Round and Round

2001Over at the American Conservative, Noah Millman is frustrated by the nature of the debate between scientists (or “science popularizers”) and theists.

I feel like we go around this track every other month. A scientist or science-popularizer writes an unpersuasive essay arguing that science “proves” that religion is bad for children and other living things; a theist responds with an unpersuasive essay arguing that without some grounding in the divine, we’re doomed to become Nazis.

Millman makes some leaps that I wouldn’t, but this is worth noting:

It’s almost as if neither side can accept the possibility that religion is a natural phenomenon. Steven Pinker wrote a whole book against the idea that we can simply ignore our innate natures when we concoct schemes for social improvement. How, then, can he blithely assume that we can, as a species, move beyond a phenomenon – religion – as old as our knowledge of ourselves?

Fair point. We cannot. Religion will always be with us in some shape or form. It’s that shape and that form—and how to house it—that should really concern us.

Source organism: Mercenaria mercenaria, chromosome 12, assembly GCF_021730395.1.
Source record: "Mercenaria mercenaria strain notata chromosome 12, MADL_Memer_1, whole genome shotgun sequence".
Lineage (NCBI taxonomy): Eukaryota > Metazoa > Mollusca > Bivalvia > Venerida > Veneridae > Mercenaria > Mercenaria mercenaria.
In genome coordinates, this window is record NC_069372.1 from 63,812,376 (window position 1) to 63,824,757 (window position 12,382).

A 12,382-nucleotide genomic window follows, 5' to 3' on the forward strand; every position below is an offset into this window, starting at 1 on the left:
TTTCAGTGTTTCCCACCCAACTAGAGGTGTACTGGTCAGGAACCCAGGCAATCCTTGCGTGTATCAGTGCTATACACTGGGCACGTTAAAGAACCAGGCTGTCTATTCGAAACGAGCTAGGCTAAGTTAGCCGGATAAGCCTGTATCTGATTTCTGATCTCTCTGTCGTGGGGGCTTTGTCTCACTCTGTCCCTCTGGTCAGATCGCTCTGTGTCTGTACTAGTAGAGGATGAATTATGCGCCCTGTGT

Anyway, read the whole piece. Food for thought.

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1 Response to Round and Round

  1. Kevin says:

    I enjoyed Millman’s response much more than I enjoyed Douthat’s. Douthat seemed to go out of his way to misinterpret what Pinker was saying.

    But even Millman seemed to overstate Pinker’s case to make it easier to criticize. I didn’t read Pinker as claiming that religion should go away or that science would replace religion or art or the humanities. In fact he explicitly talked about how science can inform other ways of approaching understanding and gave a big shout out to EO Wilson’s /consilience/ project.

    It was almost as though Millman decided that he needed to write a ‘he said she said’ piece and had to stretch Pinker’s words to make them fit Millman’s narrative. I don’t want to be too critical though because I found Millman’s point of view refreshing and informative. I definitely learned something from reading it.

    I wonder if Mr Hume will have something to say about it here.

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